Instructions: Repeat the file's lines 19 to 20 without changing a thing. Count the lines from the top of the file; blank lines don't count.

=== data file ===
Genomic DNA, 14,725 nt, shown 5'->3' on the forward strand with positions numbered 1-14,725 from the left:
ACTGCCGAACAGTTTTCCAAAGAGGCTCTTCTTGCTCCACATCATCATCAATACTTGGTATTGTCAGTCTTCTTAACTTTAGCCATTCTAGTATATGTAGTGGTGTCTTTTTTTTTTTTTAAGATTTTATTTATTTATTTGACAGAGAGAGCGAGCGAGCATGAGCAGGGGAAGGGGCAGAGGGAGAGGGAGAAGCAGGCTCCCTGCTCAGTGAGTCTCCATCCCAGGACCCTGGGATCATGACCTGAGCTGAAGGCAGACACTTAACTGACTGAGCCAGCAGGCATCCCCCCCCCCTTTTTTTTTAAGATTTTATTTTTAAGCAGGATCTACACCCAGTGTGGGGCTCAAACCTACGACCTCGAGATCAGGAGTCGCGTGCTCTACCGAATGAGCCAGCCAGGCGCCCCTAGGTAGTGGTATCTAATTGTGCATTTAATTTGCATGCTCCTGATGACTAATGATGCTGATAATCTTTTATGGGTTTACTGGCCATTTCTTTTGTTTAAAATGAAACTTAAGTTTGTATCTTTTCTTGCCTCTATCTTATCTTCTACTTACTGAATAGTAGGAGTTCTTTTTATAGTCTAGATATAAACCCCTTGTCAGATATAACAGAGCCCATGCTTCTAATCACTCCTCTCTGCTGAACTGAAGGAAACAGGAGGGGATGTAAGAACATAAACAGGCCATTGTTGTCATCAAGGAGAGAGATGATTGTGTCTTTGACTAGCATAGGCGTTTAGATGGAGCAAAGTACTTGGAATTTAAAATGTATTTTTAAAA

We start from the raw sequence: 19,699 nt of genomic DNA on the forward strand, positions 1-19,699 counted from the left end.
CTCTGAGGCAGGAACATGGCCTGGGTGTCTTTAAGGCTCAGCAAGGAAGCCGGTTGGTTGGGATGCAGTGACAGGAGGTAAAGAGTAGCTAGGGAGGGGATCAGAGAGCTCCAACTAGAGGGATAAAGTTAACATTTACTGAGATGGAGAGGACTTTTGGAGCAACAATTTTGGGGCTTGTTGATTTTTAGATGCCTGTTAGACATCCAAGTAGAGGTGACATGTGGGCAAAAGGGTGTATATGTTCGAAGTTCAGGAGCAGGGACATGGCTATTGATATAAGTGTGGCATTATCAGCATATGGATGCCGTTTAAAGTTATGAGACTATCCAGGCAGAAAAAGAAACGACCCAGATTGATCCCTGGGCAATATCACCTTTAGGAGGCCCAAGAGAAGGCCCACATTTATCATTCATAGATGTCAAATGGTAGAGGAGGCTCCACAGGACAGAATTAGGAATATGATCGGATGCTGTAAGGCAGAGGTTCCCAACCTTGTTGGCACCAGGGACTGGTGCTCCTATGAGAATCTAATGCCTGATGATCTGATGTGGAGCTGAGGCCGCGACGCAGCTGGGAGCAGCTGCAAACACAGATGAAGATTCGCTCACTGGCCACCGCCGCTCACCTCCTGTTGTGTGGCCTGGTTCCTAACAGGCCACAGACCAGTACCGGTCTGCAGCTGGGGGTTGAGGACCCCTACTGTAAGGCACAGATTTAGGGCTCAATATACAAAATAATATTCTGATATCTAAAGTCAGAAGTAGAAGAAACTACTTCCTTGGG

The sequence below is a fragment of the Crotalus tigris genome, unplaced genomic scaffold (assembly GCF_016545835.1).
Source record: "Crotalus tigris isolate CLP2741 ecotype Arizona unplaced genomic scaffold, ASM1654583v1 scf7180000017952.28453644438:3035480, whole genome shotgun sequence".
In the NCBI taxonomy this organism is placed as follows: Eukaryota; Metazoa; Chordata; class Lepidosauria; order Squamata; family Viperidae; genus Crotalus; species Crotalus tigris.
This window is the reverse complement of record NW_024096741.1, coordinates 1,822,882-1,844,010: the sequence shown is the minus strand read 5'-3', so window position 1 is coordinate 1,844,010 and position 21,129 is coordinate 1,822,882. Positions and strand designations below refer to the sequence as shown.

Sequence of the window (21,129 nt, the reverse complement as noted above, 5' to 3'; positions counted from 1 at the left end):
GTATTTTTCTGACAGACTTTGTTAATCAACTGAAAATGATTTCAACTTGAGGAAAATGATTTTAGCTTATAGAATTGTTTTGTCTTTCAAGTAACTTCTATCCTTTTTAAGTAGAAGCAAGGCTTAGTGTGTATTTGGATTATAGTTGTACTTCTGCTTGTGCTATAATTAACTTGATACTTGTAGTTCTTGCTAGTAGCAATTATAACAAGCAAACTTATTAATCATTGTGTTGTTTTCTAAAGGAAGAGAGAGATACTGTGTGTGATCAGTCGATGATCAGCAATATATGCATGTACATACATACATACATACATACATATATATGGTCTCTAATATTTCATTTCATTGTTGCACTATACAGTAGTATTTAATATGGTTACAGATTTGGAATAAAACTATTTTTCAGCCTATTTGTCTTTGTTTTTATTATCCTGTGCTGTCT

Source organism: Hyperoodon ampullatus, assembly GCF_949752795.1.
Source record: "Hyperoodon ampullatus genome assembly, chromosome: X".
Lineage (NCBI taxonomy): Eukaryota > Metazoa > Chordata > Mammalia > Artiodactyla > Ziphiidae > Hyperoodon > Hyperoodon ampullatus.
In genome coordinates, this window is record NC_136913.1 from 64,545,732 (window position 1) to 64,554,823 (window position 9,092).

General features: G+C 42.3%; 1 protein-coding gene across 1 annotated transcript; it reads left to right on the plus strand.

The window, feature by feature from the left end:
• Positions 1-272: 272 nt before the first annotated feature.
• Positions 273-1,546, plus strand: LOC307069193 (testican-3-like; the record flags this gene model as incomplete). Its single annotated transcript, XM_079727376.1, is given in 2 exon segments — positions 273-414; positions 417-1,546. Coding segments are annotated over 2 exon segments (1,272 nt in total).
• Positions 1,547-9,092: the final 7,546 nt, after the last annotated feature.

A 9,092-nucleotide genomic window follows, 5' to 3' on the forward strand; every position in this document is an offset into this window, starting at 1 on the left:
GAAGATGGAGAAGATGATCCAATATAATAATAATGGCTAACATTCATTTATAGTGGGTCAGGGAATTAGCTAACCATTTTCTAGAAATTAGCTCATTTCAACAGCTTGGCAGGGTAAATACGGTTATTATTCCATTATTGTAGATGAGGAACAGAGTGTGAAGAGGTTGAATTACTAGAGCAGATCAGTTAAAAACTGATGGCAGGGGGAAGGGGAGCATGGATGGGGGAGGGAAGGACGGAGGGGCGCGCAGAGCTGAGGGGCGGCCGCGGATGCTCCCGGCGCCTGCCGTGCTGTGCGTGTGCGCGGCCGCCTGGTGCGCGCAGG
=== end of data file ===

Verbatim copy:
• Positions 1,547-9,092: the final 7,546 nt, after the last annotated feature.

A 9,092-nucleotide genomic window follows, 5' to 3' on the forward strand; every position in this document is an offset into this window, starting at 1 on the left: